“Oh!” Mayumi grabs the bottle opener and hands it to him, then gets two more beers, giving one to Dion. The Sergeant tips it towards her in thanks as he, Sky, and Pak walk off, continuing to talk.

She offers the other to the Oracle – Nevieve? – who wraps her hand around Mayumi’s on the bottle. The Bunny feels a mild jolt, like a buzz passing through the goddess into her. She looks up to see the Oracle’s eyes glowing white.

Doria sees this and chuckles. “It’s normal to ask the Oracle a question, after giving her a gift.”

Mayumi cannot look away from Nevieve’s captivating eyes. They seem to fill her whole world, and she cannot think about what she wants to ask. So she simply asks without thought.

“Will I be with my family, after the Academy?”

As she hears her own words, she realizes that they spring from her fear that she will be assigned far away. But Three Rats needs Guardia, desperately, and the Guardia command usually honor requests to be stationed at hard-luck assignments like Three Rats, where nobody but a local would ask to be assigned.

Nevieve seems to enter a trance, her eyes glowing brighter. When she speaks, the words carry a deepening of that otherworldly, alien quality than before.

“You will be separated from them, but one will go with you. You will not return home until his child arrives.”

The light fades, and Nevieve blinks her white eyes as if she was unaware of her own prophecy.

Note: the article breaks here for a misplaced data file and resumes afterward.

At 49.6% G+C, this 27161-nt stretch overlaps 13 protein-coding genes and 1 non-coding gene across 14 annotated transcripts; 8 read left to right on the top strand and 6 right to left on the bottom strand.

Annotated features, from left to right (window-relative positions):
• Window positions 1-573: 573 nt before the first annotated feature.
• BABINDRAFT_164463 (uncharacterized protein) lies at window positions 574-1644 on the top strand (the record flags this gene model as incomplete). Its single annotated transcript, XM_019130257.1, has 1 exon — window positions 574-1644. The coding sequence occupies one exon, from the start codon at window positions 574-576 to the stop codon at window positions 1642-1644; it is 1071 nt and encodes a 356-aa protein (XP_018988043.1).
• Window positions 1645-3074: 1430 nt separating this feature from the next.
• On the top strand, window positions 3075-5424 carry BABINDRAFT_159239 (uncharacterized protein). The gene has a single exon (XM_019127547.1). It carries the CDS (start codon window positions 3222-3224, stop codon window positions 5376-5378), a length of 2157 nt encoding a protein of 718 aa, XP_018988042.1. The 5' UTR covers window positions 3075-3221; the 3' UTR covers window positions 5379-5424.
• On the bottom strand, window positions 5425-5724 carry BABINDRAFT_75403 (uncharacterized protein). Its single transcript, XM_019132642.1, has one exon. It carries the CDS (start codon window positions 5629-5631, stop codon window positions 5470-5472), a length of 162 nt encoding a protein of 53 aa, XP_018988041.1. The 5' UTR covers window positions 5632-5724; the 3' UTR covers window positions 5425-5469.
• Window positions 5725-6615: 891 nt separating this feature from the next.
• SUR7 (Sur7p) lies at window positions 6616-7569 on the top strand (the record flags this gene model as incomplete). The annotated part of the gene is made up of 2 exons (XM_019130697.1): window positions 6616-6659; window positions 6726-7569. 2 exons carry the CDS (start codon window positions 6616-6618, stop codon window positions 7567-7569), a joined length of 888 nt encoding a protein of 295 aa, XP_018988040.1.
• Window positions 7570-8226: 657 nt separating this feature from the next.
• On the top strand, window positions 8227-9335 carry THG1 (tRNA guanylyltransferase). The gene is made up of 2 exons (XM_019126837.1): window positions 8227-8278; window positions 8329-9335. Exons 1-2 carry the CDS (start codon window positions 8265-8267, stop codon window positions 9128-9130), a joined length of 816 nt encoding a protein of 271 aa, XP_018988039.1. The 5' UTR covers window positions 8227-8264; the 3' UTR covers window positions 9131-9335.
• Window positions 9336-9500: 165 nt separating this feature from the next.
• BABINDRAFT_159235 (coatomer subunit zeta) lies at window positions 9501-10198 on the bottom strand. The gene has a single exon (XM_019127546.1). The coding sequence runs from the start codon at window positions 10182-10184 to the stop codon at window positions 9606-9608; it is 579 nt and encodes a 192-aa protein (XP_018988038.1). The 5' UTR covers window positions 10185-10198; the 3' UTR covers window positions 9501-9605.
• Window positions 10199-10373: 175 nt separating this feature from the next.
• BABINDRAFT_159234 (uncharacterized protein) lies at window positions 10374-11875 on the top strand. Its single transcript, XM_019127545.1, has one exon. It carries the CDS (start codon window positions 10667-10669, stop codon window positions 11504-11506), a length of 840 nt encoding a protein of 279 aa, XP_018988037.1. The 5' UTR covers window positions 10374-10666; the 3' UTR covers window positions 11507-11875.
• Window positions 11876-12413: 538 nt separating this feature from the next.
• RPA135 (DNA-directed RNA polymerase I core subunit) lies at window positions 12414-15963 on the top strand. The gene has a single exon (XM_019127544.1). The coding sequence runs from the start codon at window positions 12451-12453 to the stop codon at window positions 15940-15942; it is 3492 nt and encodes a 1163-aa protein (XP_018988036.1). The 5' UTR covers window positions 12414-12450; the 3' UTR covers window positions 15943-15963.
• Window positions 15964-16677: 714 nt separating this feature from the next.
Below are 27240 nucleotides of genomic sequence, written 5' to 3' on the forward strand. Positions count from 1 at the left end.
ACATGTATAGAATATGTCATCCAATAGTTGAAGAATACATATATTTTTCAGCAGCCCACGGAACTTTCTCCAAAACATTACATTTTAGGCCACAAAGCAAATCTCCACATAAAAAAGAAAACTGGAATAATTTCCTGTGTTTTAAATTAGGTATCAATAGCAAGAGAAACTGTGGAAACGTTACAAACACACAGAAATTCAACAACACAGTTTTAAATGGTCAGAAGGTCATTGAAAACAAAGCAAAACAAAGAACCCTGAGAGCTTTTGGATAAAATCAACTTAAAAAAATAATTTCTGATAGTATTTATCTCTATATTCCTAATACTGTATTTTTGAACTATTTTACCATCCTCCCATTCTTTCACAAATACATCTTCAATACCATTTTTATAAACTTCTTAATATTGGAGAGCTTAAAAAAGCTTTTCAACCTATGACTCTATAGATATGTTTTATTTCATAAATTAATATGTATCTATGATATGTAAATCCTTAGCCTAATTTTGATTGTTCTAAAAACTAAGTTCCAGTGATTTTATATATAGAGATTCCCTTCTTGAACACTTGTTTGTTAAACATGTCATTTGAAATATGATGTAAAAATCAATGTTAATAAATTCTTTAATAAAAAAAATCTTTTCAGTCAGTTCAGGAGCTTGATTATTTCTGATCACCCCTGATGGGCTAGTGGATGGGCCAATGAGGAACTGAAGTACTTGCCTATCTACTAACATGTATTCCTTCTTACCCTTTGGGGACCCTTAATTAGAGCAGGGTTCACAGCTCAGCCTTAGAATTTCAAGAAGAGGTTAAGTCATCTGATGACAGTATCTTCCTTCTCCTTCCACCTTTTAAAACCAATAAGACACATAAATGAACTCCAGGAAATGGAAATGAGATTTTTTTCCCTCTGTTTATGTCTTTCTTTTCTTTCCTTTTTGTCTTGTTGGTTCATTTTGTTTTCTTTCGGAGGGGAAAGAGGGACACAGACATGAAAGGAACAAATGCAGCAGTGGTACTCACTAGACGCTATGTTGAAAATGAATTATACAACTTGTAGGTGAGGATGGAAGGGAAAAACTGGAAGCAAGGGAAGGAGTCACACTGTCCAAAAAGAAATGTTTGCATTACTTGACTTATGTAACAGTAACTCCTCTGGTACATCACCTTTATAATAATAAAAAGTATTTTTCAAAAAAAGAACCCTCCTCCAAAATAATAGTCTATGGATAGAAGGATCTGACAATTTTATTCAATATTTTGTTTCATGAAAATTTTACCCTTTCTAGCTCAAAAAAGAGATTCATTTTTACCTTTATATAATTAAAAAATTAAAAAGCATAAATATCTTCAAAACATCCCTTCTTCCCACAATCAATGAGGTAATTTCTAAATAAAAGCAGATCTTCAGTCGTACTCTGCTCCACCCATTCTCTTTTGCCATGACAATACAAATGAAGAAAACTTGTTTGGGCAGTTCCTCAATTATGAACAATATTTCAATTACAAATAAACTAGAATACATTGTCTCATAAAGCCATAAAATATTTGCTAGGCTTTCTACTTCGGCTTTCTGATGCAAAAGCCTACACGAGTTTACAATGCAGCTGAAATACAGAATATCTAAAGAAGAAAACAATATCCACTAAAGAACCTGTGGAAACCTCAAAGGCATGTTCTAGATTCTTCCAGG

Mayumi gapes at her. Then she remembers to breathe. “Ch-child?” It’s not possible. The Bunnies are all infertile, by order of the Council. And…separated? But someone…Sky? Am I going to have a child with him? It is not something she has seriously considered. They haven’t even made love, no more than kissing and cuddling and napping together on his sofa. Cherry and Merri couldn’t believe it when she told them, but going slowly has been a pleasure, infused with frustration though it has been. Agreeing to wait until after her graduation from the Academy – that has been harder. But there is a pleasure in delaying gratification as well. The lip-biting frustration, the restrained passion, has been, in its way, excruciatingly delicious.

She looks for him. There he is, Sky, laughing with Gwydion, practicing some kind of combat block while trying not to spill his beer, while Pak observes. He doesn’t seem to have overheard. Only the Oracle and Doria have heard…and Kumiko. The human woman is looking more uncomfortable than ever, her carefully neutral expression not quite successfully covering up a look of despair at being an unwilling eavesdropper.